The rest of this article is only available to active members of Questia

Sign up now for a free, 1-day trial and receive full access to:

  • Questia's entire collection
  • Automatic bibliography creation
  • More helpful research tools like notes, citations, and highlights
  • Ad-free environment

Already a member? Log in now.

Notes for this article

Add a new note
If you are trying to select text to create highlights or citations, remember that you must now click or tap on the first word, and then click or tap on the last word.
One moment ...
Default project is now your active project.
Project items

Items saved from this article

This article has been saved
Highlights (0)
Some of your highlights are legacy items.

Highlights saved before July 30, 2012 will not be displayed on their respective source pages.

You can easily re-create the highlights by opening the book page or article, selecting the text, and clicking “Highlight.”

Citations (0)
Some of your citations are legacy items.

Any citation created before July 30, 2012 will labeled as a “Cited page.” New citations will be saved as cited passages, pages or articles.

We also added the ability to view new citations from your projects or the book or article where you created them.

Notes (0)
Bookmarks (0)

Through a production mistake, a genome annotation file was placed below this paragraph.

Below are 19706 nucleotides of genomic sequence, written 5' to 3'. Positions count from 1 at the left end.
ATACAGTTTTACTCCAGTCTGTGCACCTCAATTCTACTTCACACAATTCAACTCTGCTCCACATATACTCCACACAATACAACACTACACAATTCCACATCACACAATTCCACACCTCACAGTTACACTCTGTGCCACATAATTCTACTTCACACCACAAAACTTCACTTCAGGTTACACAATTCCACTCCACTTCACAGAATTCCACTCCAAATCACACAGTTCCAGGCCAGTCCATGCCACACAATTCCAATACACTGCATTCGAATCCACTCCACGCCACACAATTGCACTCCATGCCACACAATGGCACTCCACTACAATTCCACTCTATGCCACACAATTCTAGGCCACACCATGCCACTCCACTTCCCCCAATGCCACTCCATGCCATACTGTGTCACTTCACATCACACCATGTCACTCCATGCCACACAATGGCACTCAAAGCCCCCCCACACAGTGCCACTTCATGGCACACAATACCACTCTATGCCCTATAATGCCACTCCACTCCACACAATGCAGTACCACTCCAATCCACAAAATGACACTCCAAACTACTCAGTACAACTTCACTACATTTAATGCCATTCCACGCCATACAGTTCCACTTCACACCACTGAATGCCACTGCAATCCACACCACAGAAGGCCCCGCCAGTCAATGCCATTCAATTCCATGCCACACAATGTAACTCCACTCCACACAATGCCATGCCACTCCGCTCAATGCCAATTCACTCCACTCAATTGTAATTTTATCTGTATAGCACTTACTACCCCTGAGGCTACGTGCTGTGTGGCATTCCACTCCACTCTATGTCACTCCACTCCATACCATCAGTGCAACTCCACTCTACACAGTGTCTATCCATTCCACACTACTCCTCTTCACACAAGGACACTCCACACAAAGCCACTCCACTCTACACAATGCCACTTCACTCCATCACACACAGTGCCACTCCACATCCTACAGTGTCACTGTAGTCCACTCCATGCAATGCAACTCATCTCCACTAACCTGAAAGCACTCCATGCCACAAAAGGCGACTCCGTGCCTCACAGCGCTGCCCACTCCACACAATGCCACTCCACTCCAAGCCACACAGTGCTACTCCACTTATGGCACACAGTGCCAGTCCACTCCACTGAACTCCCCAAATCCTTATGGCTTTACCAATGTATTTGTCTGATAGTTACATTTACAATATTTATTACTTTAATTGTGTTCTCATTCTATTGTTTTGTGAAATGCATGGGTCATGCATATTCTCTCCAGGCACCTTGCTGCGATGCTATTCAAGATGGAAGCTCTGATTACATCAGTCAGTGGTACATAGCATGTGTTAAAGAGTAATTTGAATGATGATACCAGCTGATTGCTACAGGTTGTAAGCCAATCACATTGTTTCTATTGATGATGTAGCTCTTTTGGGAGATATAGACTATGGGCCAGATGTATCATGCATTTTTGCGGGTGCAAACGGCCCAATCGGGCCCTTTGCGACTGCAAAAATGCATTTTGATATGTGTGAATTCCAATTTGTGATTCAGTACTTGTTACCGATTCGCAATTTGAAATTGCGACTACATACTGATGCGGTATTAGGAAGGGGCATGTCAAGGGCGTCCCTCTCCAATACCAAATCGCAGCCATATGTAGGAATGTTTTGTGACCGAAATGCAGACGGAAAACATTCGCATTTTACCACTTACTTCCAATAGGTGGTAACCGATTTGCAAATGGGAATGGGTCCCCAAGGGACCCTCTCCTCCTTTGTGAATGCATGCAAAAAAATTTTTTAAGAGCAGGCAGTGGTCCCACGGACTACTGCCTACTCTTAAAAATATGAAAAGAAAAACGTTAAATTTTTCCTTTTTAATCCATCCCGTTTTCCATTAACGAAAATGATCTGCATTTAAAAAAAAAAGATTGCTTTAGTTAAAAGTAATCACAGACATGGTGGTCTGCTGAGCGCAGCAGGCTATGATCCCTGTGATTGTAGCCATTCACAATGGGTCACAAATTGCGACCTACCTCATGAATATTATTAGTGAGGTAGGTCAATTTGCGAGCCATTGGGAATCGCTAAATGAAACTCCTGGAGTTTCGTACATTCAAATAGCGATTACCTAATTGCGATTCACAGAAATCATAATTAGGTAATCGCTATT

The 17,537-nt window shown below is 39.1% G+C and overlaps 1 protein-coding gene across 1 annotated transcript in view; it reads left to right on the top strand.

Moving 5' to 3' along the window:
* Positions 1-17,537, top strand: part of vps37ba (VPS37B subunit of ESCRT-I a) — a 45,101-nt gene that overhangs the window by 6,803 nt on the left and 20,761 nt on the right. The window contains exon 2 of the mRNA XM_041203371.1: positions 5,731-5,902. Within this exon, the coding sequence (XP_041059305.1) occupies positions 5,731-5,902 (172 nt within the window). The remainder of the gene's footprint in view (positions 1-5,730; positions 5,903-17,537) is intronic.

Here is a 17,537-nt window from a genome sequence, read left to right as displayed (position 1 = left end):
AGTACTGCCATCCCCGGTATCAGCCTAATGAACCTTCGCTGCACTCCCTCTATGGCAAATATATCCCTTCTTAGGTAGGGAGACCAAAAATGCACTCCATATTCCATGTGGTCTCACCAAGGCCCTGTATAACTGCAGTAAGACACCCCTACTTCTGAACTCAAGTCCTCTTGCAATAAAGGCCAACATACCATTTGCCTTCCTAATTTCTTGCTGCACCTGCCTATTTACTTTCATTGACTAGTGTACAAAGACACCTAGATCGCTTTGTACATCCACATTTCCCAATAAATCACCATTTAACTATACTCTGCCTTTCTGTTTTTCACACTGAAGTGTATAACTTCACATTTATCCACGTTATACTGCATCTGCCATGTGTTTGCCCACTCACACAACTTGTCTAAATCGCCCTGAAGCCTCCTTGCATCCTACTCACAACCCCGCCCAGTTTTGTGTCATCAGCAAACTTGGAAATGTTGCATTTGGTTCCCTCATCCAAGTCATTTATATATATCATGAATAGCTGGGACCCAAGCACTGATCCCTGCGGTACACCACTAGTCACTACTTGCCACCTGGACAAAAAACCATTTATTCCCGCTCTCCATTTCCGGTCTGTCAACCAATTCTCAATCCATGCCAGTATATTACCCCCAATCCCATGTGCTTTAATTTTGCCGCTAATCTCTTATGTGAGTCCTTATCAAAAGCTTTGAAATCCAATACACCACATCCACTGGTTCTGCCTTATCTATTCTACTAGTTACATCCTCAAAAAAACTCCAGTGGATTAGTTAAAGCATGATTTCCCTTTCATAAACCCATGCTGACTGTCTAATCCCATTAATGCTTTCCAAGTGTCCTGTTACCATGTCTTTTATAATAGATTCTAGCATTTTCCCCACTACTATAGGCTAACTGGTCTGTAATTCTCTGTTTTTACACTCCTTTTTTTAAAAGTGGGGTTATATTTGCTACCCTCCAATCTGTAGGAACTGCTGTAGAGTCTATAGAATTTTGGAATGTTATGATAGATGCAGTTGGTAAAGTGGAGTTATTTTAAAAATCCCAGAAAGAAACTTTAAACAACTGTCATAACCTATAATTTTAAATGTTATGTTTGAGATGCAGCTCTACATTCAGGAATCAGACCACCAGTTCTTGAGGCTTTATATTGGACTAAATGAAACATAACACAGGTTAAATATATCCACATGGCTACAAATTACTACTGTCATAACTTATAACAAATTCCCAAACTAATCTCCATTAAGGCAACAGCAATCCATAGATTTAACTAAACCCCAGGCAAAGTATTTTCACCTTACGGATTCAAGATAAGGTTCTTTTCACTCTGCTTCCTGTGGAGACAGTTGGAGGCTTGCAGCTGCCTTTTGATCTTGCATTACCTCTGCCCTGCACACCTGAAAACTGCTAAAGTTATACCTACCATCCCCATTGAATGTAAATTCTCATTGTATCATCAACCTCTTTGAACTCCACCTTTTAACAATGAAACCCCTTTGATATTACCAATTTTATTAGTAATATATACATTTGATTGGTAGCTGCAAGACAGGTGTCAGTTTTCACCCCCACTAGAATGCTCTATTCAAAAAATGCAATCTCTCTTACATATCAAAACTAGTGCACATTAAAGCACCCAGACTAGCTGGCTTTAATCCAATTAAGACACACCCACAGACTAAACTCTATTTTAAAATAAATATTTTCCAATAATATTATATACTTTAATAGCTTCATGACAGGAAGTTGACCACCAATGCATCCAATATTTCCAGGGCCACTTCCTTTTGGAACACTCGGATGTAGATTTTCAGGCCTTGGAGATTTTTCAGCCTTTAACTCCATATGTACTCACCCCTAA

You have no saved items from this article

Project items include:
  • Saved book/article
  • Highlights
  • Quotes/citations
  • Notes
  • Bookmarks
Notes
Cite this article

Cited article

Style
Citations are available only to our active members.
Sign up now to cite pages or passages in MLA, APA and Chicago citation styles.

(Einhorn, 1992, p. 25)

(Einhorn 25)

1

1. Lois J. Einhorn, Abraham Lincoln, the Orator: Penetrating the Lincoln Legend (Westport, CT: Greenwood Press, 1992), 25, http://www.questia.com/read/27419298.

Cited article

How Law Made Silicon Valley
Settings

Settings

Typeface
Text size Smaller Larger Reset View mode
Search within

Search within this article

Look up

Look up a word

  • Dictionary
  • Thesaurus
Please submit a word or phrase above.
Print this page

Print this page

Why can't I print more than one page at a time?

Full screen

matching results for page

Cited passage

Style
Citations are available only to our active members.
Sign up now to cite pages or passages in MLA, APA and Chicago citation styles.

"Portraying himself as an honest, ordinary person helped Lincoln identify with his audiences." (Einhorn, 1992, p. 25).

"Portraying himself as an honest, ordinary person helped Lincoln identify with his audiences." (Einhorn 25)

"Portraying himself as an honest, ordinary person helped Lincoln identify with his audiences."1

1. Lois J. Einhorn, Abraham Lincoln, the Orator: Penetrating the Lincoln Legend (Westport, CT: Greenwood Press, 1992), 25, http://www.questia.com/read/27419298.

Cited passage

Thanks for trying Questia!

Please continue trying out our research tools, but please note, full functionality is available only to our active members.

Your work will be lost once you leave this Web page.

For full access in an ad-free environment, sign up now for a FREE, 1-day trial.

Already a member? Log in now.